Thanks mjc, I ran out of breath (energy really ;p ) before I got to that part. Usually DS will complain if it doesn’t find the texture and you can just point it to the texture which will update the path in the file. Same goes for the obj if loading a poser or daz file and it doesn’t see the base obj. That’s why it is frustrating to me when artists use unintuitive naming conventions for their obj/texture folders and worse, use multiple since they can’t seem to remember how to spell their own (shortcut for their own) name sometimes. It makes it a royal pain to fix broken files.
One of my absolute hates… ! name, !! name, !!! name and so on.
If I plan on using a texture/image on more than one item, I’ll place it in the textures/mjc folder. If it’s going to be used on just one item it will most likely be textures/mjc/item_name/textname.(format extension), all in lowercase letters…yeah, hey, it’s not ‘artistic’...but any OS/99% of the apps in the world can find it. And who really cares if my name is the top of the heap of thirty bazillion texture folders.]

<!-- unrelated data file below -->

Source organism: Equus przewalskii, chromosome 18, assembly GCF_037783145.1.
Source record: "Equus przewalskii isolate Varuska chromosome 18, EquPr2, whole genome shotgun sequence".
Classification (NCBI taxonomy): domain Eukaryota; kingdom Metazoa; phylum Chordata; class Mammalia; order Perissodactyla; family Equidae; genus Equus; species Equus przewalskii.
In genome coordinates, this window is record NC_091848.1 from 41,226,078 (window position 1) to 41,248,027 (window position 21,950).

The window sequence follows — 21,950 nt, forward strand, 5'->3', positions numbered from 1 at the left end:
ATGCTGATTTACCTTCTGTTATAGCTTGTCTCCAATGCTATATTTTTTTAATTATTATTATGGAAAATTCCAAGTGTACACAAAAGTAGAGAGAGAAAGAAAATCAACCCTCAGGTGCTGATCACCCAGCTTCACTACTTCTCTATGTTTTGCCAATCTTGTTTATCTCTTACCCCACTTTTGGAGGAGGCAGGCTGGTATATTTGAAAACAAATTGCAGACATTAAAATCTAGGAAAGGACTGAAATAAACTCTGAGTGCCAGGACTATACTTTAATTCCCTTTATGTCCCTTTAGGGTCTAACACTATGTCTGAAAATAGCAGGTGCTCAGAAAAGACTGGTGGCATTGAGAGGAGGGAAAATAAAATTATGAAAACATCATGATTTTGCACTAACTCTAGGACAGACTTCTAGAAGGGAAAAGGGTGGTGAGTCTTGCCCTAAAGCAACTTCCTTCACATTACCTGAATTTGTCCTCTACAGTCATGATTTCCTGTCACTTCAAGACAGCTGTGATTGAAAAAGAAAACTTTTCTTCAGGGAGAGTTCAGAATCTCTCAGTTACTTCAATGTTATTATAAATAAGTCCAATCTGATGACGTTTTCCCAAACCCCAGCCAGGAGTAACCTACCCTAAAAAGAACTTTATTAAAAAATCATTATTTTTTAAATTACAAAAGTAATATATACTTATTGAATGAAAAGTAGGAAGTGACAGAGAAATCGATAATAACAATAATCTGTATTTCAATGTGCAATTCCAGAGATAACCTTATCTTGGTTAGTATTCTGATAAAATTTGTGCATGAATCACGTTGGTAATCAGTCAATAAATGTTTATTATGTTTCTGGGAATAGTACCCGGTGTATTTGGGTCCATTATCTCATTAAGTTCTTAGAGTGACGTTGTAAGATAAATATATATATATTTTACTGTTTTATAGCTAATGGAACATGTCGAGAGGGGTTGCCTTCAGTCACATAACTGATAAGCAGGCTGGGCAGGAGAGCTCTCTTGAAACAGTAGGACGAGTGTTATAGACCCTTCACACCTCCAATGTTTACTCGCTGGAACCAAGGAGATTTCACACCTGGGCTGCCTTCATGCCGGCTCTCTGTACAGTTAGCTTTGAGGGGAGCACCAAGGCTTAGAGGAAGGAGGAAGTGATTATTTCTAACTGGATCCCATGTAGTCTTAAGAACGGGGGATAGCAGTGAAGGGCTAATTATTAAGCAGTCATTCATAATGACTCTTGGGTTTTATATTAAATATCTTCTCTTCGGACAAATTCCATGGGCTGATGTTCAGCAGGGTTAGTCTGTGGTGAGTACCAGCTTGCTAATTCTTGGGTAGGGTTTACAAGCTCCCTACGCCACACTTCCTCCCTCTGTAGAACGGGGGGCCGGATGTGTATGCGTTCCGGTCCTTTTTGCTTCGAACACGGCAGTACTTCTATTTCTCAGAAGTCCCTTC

Another tip…naming materials and their associated textures the same is a GOOD IDEA. Naming a shirt collar material collar is pretty straightforward. But naming the texture used by that material BN950XJ32.jpg is absolutely nuts, especially when the button texture is CR853.jpg…of course the sleeve in this example would be FT693 B54.jpg. We aren’t trying to keep the secrets of McDonald’s ‘special sauce’ out of the hands of the North Koreans or anything…
Spaces in file names are a BAD IDEA. Not every OS/version OS/file system or program can deal with them. Just because the version you are currently using can, doesn’t mean the next update will. The same thing for letter case. If you must pick one, pick LOWERCASE letters and make sure it is used consistently. Don’t in one place load Collar_txt.jpg and save the texture as collar_txt.JPG. Some OS/file systems will most definitely throw a wobbly over that…and for me, running on one of the pickiest, that simple thing resulted in lots of ‘broken’ files.
The naming ideas should be rules…not like ‘law of gravity’, more like ‘don’t run with scissors’, type rules. With file names we aren’t looking for ‘artistic’, we want functionality on the widest range of systems/conditions…so that means stick to the most simple, straightforward, basic means of doing so as possible. Save the ‘fancy’, artistic stuff for the actual content/texture files, not their names.